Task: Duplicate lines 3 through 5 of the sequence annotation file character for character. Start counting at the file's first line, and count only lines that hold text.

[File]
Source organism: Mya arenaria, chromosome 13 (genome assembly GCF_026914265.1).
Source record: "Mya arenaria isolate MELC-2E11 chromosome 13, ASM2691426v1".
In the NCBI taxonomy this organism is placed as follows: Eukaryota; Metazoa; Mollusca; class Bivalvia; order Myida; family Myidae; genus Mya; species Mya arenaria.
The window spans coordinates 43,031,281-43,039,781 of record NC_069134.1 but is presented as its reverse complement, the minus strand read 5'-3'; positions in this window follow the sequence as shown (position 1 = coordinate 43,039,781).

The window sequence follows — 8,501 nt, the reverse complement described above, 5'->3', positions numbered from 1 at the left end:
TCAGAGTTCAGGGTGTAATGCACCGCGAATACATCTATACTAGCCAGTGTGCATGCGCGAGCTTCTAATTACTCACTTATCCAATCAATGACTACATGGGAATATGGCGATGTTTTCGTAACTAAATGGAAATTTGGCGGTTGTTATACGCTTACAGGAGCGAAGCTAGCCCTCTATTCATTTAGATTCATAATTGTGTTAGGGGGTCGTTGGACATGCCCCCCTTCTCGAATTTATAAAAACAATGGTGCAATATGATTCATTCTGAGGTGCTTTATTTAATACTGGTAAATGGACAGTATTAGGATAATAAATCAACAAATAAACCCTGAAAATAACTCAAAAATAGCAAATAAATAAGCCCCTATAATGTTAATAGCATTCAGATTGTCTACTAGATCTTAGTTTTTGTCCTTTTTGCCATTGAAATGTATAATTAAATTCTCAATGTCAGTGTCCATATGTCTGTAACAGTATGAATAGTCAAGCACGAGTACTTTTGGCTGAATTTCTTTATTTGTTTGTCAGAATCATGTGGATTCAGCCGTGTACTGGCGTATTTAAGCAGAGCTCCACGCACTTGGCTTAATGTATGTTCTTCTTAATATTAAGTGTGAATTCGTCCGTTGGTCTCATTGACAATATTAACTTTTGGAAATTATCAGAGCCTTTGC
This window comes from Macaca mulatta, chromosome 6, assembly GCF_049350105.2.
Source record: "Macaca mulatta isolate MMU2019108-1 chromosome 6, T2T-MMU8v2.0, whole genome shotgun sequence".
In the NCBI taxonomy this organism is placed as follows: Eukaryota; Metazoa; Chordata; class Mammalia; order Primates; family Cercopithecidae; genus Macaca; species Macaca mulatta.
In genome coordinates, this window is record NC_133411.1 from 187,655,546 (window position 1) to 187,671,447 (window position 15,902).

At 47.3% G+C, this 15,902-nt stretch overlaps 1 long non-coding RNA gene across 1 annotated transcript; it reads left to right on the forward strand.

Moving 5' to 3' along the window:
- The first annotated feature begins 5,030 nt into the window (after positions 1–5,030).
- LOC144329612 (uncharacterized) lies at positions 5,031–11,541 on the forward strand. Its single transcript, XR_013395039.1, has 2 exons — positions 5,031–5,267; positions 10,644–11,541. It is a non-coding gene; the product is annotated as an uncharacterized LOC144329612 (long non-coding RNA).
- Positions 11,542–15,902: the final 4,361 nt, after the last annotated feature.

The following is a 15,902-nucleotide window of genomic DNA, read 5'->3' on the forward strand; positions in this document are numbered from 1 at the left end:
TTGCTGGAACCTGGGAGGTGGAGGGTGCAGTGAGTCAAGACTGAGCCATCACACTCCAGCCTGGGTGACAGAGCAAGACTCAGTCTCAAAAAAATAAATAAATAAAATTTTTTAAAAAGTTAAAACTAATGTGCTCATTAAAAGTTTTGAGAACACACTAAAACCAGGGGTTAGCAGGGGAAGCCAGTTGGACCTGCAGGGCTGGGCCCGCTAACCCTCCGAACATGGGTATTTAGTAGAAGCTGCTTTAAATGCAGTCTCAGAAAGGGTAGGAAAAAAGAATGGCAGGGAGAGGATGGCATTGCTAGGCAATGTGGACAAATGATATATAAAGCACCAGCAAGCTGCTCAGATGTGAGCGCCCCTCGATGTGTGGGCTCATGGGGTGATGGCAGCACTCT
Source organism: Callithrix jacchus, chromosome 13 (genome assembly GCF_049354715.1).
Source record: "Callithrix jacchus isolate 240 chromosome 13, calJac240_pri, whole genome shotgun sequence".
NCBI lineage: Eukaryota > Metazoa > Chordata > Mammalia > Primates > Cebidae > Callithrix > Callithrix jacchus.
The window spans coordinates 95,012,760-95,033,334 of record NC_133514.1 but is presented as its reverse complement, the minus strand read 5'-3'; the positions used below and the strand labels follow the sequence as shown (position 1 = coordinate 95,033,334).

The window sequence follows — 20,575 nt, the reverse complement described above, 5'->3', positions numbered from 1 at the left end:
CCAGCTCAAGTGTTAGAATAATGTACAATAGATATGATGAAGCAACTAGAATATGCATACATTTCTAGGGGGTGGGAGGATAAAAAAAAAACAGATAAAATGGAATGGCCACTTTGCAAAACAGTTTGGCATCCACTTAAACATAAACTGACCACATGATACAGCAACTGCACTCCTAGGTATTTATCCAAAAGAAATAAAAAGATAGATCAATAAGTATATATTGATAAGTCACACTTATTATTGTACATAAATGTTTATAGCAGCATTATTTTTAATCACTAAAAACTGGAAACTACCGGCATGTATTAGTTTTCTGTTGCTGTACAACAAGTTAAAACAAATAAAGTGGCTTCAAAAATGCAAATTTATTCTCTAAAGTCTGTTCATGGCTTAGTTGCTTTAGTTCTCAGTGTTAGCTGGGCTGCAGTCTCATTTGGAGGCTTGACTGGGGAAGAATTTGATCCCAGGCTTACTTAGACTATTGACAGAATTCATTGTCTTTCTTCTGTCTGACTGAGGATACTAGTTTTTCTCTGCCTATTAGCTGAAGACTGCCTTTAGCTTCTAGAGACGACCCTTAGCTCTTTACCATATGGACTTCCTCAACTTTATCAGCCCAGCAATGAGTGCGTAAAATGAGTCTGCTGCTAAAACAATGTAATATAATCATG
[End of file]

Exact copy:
In the NCBI taxonomy this organism is placed as follows: Eukaryota; Metazoa; Mollusca; class Bivalvia; order Myida; family Myidae; genus Mya; species Mya arenaria.
The window spans coordinates 43,031,281-43,039,781 of record NC_069134.1 but is presented as its reverse complement, the minus strand read 5'-3'; positions in this window follow the sequence as shown (position 1 = coordinate 43,039,781).

The window sequence follows — 8,501 nt, the reverse complement described above, 5'->3', positions numbered from 1 at the left end: